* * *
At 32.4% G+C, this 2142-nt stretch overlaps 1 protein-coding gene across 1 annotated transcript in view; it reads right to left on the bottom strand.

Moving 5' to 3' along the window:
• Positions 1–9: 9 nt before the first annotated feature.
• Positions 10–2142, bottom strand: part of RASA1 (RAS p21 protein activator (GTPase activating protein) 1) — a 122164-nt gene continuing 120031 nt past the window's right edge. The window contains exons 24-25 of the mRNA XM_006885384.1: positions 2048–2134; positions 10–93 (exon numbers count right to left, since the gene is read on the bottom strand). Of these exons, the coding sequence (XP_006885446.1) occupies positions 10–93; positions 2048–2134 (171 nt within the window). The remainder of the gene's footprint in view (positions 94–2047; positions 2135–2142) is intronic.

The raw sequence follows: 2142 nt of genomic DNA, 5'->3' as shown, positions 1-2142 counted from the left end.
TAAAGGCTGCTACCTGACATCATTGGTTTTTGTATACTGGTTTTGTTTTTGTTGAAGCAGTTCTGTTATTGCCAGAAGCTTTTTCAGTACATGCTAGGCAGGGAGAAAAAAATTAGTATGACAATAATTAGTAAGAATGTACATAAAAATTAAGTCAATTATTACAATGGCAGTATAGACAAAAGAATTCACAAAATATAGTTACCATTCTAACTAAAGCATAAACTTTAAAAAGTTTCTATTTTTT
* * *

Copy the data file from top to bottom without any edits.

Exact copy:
At 32.4% G+C, this 2142-nt stretch overlaps 1 protein-coding gene across 1 annotated transcript in view; it reads right to left on the bottom strand.

Moving 5' to 3' along the window:
• Positions 1–9: 9 nt before the first annotated feature.
• Positions 10–2142, bottom strand: part of RASA1 (RAS p21 protein activator (GTPase activating protein) 1) — a 122164-nt gene continuing 120031 nt past the window's right edge. The window contains exons 24-25 of the mRNA XM_006885384.1: positions 2048–2134; positions 10–93 (exon numbers count right to left, since the gene is read on the bottom strand). Of these exons, the coding sequence (XP_006885446.1) occupies positions 10–93; positions 2048–2134 (171 nt within the window). The remainder of the gene's footprint in view (positions 94–2047; positions 2135–2142) is intronic.

The raw sequence follows: 2142 nt of genomic DNA, 5'->3' as shown, positions 1-2142 counted from the left end.
TAAAGGCTGCTACCTGACATCATTGGTTTTTGTATACTGGTTTTGTTTTTGTTGAAGCAGTTCTGTTATTGCCAGAAGCTTTTTCAGTACATGCTAGGCAGGGAGAAAAAAATTAGTATGACAATAATTAGTAAGAATGTACATAAAAATTAAGTCAATTATTACAATGGCAGTATAGACAAAAGAATTCACAAAATATAGTTACCATTCTAACTAAAGCATAAACTTTAAAAAGTTTCTATTTTTT